Hospitalizations for COVID-19 rose sharply in Maine for a second straight week and have hit their highest level since May 31.

Across the state, 93 people were hospitalized with the disease Thursday. The number of acute COVID-19 patients in intensive care hit 49 statewide, the highest level since May 10 and comparable to the levels seen during much of the winter surge. At the state’s two largest hospitals, Maine Medical Center in Portland and Eastern Maine Medical Center in Bangor, about 80 percent of all inpatients who have tested positive for the disease are in intensive care.

This summer’s pattern stands in stark contrast to the summer of 2020. Though vaccines had not yet been created, the number of COVID-19 patients in intensive care last summer rarely hit double digits and the overall statewide inpatient count for people with the disease stood in the teens for weeks at a time. But the delta variant, which is two to three times more contagious than the original COVID-19 strain and appears to make those hospitalized with it sicker, has changed the dynamic, just when Maine hospitals ordinarily face their busiest months, with the seasonal population increase.

“This is a really different pandemic than last summer,” said Dr. Dora Anne Mills, chief health improvement officer at MaineHealth, parent entity of Maine Med, which she said has seen record overall occupancy levels over the past week. “It is much, much, much more contagious.”

MaineHealth has three pediatric inpatients with acute cases of COVID-19, Mills said, whereas the hospital network had only seen a handful of such cases over the previous 16 months of the pandemic, and never more than one at a time. “Across the country we’re seeing a lot more kids with COVID, and that worries me when we’re heading into going back to school.”

The sharpest increase in COVID-19 patients overall continues to be at EMMC, which serves as the major treatment center for the northern and eastern half of the state. The Bangor hospital – which had no COVID-19 inpatients at all for several days in late July – went from treating two inpatients on July 30 to 13 a week ago to 24 on Thursday, the most since Jan. 20.


Over 80 percent of those inpatients are unvaccinated, and many are from rural areas where vaccination rates are low, said Dr. James Jarvis, physician incident commander for EMMC’s parent entity, Northern Light Health.

“Many of these individuals are too sick to remain at smaller hospitals and are therefore being sent to EMMC,” Jarvis said. “We are operating on the assumption that this surge is still building and that we’re on the upswing, not the downswing.”

New COVID-19 cases are rising in Aroostook, Piscataquis, Hancock and Washington counties, though they leveled off in Penobscot County, where EMMC is located. Hospitalization trends usually shadow new case trends by one to two weeks because of the typical onset time of the worst effects of the disease among acutely affected patients.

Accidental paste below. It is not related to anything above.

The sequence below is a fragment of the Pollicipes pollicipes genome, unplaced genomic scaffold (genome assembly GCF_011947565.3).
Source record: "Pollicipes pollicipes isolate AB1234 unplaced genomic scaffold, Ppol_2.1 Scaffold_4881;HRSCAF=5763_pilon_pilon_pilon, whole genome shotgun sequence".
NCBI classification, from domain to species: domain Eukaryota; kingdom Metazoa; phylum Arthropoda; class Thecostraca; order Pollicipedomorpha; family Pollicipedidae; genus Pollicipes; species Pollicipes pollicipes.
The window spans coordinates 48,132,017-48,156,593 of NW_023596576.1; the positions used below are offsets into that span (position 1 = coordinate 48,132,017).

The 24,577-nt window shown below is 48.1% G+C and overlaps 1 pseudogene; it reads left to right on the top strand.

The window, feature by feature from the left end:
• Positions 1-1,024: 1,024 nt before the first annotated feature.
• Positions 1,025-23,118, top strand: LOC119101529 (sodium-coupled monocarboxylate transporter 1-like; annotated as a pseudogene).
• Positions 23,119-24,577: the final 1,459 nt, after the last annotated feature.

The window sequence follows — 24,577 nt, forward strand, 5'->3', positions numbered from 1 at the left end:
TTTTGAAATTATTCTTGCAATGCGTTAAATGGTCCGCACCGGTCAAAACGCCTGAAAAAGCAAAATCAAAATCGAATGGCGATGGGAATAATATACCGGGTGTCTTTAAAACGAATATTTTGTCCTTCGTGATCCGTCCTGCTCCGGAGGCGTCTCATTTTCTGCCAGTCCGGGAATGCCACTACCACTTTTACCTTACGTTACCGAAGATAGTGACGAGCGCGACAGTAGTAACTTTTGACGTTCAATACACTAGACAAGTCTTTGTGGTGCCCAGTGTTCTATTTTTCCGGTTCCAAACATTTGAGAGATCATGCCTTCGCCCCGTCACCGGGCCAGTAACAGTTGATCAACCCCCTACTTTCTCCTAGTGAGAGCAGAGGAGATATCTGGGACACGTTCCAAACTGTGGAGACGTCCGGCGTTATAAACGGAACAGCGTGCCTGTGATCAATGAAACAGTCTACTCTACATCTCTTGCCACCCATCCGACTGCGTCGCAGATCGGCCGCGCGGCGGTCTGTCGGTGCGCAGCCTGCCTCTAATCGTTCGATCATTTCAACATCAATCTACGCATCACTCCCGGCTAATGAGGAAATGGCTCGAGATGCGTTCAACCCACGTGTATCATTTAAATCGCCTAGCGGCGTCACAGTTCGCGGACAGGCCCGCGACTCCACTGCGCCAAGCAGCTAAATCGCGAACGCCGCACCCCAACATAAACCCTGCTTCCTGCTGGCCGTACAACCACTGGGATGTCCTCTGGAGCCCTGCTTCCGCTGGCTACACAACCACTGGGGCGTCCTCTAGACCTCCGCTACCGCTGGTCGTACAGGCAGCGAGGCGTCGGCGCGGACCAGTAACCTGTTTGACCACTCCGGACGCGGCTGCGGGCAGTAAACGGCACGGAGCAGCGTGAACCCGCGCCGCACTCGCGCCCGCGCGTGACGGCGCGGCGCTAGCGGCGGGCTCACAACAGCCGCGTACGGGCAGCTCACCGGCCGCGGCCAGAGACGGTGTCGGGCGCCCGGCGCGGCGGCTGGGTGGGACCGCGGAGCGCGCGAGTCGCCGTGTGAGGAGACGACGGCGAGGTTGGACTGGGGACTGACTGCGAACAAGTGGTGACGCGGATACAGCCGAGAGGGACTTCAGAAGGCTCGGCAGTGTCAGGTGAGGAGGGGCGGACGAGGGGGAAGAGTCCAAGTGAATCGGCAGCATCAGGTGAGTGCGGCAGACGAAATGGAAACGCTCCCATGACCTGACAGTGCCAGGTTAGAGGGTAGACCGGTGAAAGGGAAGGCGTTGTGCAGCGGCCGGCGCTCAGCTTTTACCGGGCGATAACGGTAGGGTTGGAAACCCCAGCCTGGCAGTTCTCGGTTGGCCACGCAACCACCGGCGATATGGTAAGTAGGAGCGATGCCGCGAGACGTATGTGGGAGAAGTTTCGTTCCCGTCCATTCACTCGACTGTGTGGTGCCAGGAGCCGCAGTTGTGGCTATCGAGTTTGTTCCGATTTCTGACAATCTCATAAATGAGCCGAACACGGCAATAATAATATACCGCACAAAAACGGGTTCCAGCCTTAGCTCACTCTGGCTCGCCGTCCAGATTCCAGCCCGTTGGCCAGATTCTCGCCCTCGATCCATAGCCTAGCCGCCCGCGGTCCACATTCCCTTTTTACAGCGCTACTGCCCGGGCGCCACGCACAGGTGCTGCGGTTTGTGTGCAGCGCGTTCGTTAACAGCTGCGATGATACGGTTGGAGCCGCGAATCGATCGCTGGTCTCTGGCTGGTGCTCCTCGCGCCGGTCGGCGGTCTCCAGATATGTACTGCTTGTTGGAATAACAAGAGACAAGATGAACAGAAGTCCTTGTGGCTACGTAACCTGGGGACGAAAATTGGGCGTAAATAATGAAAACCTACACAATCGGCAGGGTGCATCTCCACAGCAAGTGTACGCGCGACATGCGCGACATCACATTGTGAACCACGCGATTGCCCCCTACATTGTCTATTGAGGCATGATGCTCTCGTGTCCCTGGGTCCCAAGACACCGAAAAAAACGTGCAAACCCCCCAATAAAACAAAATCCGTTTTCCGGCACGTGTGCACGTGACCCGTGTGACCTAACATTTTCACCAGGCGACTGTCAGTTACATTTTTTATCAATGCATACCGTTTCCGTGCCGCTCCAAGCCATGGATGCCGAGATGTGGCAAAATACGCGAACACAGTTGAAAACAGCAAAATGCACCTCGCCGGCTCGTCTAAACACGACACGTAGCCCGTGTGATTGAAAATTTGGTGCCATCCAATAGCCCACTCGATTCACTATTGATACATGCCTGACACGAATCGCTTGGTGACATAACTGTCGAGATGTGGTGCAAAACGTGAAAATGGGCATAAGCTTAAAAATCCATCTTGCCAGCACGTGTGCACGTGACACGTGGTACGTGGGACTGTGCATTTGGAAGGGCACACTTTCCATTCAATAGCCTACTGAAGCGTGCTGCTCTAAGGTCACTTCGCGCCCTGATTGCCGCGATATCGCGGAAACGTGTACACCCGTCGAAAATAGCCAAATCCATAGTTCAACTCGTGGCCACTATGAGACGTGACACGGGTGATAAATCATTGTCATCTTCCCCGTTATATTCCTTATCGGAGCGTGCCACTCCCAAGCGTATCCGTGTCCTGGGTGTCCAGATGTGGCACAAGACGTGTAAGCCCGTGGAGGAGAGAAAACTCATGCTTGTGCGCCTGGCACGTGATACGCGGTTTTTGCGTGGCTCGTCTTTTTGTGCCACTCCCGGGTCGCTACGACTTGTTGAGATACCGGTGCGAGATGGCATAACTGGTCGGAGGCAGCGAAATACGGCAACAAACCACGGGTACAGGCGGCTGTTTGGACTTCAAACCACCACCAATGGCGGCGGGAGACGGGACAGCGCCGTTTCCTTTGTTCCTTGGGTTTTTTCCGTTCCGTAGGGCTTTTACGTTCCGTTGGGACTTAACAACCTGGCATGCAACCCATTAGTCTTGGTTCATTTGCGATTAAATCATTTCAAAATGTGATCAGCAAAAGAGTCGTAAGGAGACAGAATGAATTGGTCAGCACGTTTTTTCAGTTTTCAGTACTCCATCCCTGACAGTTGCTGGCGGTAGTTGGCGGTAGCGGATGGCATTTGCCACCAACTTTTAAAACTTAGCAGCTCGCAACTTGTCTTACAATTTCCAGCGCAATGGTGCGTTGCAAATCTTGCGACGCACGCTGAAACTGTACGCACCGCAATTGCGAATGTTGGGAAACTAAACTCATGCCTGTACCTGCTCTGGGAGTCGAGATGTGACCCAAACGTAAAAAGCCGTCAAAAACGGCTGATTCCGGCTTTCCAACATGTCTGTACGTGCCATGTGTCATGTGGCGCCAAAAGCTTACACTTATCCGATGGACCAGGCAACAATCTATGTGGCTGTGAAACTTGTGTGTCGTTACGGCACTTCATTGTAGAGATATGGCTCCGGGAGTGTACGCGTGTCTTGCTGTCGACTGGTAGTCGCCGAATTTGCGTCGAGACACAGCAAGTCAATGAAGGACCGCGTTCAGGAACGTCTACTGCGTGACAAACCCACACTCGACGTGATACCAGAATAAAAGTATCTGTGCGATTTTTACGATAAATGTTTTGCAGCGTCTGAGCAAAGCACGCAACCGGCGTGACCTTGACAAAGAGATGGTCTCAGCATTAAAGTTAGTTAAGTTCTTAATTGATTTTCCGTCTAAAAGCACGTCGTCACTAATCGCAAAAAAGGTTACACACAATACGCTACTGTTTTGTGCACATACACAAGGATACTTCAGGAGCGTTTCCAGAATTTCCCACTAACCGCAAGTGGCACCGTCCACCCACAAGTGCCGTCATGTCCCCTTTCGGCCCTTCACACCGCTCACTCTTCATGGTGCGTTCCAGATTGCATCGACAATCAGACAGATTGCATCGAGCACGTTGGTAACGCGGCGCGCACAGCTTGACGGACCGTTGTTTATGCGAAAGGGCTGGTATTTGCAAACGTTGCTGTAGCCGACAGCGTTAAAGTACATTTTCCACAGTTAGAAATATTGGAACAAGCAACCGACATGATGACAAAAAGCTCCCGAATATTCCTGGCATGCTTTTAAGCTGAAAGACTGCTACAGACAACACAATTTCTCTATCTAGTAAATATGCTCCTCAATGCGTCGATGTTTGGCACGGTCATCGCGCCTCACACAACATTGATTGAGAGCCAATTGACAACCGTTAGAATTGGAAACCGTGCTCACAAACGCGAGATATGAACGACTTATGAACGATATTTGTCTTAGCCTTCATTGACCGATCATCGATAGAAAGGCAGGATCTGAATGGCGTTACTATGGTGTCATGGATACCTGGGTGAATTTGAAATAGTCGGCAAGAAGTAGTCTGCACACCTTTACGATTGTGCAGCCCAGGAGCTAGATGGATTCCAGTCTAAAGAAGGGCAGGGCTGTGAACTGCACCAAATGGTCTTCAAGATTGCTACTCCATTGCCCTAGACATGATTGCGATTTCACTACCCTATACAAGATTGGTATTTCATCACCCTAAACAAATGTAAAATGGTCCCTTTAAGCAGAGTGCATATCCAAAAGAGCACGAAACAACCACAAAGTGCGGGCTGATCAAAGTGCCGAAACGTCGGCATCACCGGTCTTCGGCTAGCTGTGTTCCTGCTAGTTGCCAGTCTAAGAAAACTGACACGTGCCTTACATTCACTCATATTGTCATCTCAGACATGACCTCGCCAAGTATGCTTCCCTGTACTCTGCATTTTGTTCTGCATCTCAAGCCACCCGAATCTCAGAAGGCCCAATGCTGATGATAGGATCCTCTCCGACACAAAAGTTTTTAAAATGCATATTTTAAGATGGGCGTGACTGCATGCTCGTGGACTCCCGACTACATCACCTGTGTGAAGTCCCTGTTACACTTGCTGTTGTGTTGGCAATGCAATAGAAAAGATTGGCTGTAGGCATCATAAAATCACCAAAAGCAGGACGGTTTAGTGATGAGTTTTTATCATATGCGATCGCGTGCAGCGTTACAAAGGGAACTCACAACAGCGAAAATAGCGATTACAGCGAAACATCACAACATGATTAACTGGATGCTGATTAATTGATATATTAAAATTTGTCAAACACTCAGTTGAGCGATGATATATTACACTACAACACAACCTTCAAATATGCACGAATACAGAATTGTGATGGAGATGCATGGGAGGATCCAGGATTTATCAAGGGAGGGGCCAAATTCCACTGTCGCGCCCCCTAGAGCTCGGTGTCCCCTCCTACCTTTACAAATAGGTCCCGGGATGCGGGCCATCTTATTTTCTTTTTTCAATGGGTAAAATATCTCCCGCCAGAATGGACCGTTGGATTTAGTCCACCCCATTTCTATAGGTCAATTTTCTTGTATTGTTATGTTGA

EMMC was treating an average of 18.4 COVID-19 inpatients a day during the week ending Thursday, more than double last week’s daily average of 8.6 and nearly five times the level of the week before. It is still less than half the midwinter peak of the pandemic here, when it was caring for an average of 51.9 COVID-19 inpatients a day, the heaviest weekly burden of any hospital in the state yet.

COVID-19 inpatient counts also are growing at Maine Med, which treated an average of 13.6 a day for the week ending Thursday, compared to 10.3 the previous week. Southern Maine Health Care Medical Center in Biddeford saw a rapid spike, going from an average of 4.1 COVID-19 inpatients a day last week to 8.1 this week.



Several other hospitals this week also saw their worst burdens since the spring, including Portland’s Mercy Hospital, Sebasticook Valley Hospital in Pittsfield and Maine Coast Hospital in Ellsworth.

Waldo County General in Belfast, located in what has recently been the worst affected county in the state, had its heaviest week of the entire pandemic, with an average daily COVID-19 inpatient count of 3.3 a day, up from 1 last week.

MaineGeneral in Augusta has bucked the trend, with COVID-19 inpatient counts trending down for the past two weeks: from 3.7 to 3.3 to 2.3 per day this week.

Central Maine Medical Center in Lewiston also had its confirmed daily average case load drop – from 4.7 last week to 2.1 for the six days ending Wednesday – but also reported unprecedented numbers of inpatients with “suspected” COVID-19 infections, an average of 12.5 each day.

CMMC spokesperson Ann Kim did not have additional information on the unusual number of suspected cases, which was far higher than in any previous week.

Hospitalizations are a lagging indicator in that they typically occur one to three weeks after a person is exposed to the disease. But unlike other metrics, hospitalizations are not dependent on who and how many people were tested. They can end in three ways: recovery, death or transfer to another facility.

The Press Herald compiled data from the hospitals and hospital networks. The data does not include outpatients or inpatients suspected of having the virus but who were never tested.

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